Steady leadership is essential during a crisis such as COVID-19, from fostering trust and showing compassion, to managing challenges with agility, to evaluating outcomes of decisions. The Girl Scout program is proven to develop strong and effective leaders—among many positive outcomes, Girl Scouts are much likelier than non-Girl Scouts to take an active role in decision making (80% vs. 51%), which is a critical aspect of leadership.
With the introduction of 24 new badges designed to help girls practice ambitious leadership in the crucial areas of automotive engineering, STEM career exploration, entrepreneurship, and civics, many of which remain male-dominated – there’s never been a better time to join Girl Scouts. In a year of unprecedented global change, our country’s need for strong, broad-minded, and decisive leadership has never been greater. Through new and existing programming, Girl Scouts equips the next generation of female change-makers with the breadth of knowledge, skills, and experiences they need to take charge and do good for the world, both now and in the future. The new Girl Scout badges include:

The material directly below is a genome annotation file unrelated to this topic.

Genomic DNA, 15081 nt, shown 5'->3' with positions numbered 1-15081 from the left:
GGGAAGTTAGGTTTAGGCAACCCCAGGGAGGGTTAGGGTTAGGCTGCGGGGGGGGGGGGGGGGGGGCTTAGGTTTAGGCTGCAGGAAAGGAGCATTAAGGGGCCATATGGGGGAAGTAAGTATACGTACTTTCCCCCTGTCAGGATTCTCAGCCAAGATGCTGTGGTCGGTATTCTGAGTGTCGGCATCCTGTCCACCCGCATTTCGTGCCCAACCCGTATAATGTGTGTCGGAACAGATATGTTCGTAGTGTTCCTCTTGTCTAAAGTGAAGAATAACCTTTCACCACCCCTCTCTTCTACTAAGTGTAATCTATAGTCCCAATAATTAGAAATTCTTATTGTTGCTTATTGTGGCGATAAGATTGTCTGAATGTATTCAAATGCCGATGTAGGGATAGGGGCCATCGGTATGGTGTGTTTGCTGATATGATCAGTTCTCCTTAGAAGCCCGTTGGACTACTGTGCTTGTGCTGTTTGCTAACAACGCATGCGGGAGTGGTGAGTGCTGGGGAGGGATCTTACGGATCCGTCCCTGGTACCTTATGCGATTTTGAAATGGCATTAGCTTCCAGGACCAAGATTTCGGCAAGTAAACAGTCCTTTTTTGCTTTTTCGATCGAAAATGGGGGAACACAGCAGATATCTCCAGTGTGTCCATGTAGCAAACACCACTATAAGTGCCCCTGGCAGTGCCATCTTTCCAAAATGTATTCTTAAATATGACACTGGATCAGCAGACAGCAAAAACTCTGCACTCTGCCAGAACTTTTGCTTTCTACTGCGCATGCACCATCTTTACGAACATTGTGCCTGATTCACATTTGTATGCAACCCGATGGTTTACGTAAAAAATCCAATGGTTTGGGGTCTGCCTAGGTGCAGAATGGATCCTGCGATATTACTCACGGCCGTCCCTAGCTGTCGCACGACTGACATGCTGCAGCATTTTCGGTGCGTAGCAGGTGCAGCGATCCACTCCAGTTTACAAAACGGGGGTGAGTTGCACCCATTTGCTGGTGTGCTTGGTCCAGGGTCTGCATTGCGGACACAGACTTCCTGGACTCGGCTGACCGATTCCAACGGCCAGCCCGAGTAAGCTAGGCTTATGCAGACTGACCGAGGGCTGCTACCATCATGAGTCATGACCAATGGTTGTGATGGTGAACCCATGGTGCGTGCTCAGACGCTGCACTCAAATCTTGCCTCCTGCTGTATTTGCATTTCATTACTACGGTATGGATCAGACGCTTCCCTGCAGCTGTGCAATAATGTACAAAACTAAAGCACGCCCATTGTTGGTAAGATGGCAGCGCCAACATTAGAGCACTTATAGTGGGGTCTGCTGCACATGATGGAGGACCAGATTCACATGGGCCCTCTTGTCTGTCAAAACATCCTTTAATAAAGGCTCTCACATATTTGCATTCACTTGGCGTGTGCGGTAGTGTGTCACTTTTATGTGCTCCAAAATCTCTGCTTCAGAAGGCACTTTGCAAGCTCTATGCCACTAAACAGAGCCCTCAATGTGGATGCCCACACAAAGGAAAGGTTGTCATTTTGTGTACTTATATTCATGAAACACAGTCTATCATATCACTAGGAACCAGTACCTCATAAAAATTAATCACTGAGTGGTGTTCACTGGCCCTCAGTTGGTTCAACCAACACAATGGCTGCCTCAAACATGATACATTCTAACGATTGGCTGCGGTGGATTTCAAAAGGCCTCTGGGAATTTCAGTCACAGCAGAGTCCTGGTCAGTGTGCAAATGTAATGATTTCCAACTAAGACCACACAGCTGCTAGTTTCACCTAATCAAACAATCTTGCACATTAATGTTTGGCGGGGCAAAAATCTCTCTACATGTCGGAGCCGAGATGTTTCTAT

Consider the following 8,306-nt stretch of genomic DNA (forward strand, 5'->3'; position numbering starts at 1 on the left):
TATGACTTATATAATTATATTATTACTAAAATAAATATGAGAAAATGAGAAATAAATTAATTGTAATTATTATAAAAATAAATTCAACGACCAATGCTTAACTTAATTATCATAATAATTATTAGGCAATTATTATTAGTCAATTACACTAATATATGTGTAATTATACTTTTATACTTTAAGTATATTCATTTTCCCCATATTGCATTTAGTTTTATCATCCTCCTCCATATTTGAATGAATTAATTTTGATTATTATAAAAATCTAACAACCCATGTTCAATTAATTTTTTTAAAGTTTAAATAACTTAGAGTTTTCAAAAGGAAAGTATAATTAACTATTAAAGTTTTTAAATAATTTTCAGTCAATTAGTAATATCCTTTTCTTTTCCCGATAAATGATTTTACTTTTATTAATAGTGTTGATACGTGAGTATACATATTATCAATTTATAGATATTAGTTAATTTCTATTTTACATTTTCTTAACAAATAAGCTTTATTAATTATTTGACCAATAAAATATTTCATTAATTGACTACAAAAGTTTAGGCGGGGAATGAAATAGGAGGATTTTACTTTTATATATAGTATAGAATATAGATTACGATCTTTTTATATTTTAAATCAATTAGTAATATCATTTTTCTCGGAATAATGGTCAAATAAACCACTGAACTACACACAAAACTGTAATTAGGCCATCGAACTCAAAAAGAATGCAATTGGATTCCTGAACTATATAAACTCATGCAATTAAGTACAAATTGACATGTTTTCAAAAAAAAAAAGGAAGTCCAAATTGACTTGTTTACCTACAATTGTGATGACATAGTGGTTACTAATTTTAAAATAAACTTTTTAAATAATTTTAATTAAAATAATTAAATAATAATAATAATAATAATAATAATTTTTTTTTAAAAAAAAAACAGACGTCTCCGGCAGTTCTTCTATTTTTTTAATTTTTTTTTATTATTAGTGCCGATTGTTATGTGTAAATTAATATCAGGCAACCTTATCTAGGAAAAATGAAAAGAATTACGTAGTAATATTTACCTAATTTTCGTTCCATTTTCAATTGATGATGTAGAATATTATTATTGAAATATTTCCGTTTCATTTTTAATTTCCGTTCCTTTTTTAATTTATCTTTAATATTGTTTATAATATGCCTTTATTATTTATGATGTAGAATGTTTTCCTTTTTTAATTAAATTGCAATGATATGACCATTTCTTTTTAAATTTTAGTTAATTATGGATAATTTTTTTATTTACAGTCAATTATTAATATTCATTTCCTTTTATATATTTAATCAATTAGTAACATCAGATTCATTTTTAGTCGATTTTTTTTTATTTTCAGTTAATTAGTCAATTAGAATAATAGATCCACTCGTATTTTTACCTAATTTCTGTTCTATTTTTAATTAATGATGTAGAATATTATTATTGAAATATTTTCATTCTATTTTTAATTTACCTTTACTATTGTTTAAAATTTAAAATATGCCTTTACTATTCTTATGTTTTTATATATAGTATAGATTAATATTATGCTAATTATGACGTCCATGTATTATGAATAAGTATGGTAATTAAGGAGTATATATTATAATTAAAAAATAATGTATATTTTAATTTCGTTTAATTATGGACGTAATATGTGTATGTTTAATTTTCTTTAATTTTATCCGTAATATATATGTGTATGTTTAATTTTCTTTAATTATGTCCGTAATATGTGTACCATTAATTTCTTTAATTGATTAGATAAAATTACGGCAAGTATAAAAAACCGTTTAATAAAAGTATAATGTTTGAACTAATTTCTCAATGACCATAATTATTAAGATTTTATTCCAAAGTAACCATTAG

Entrepreneurship (grades K–12). Girls develop an entrepreneurial mindset as they engage in age-appropriate exercises that help them create and pitch a product or service that solves a problem. They build their own business plan and think about topics like production, cost, profit, marketing, and competition. Three in four of today’s girls are interested in becoming an entrepreneur, but more than half also say they need more support in this area; these badges are designed to fill the gap. Funded by Susan Bulkeley Butler and designed in collaboration with VentureLab.
STEM Career Exploration (grades 2–8). Girls explore their career interests and connect them to STEM fields—particularly computer science, nature/environmental science, engineering, design, health, and agriculture—that can help them address the pressing issues of our time and change the world. The IF/THEN® Collection, a free, downloadable digital asset library of real-life women in STEM, is an integral component of the badges. The dearth of women in STEM fields is well documented, but data shows that girls are more interested in a STEM career when they learn how they can use it to help people, demonstrating the value of Girl Scouts’ unique approach. Funded by IF/THEN, an initiative of Lyda Hill Philanthropies.
Automotive Engineering (grades K–5). Girls learn about designing, engineering, and manufacturing vehicles, as well as the future of mobility. They design their own vehicles, test prototypes, learn about design thinking, create their own assembly line manufacturing process, and more. Only 13% of engineers are women, underscoring the need for these badges which will introduce more girls to the field. Funded by General Motors.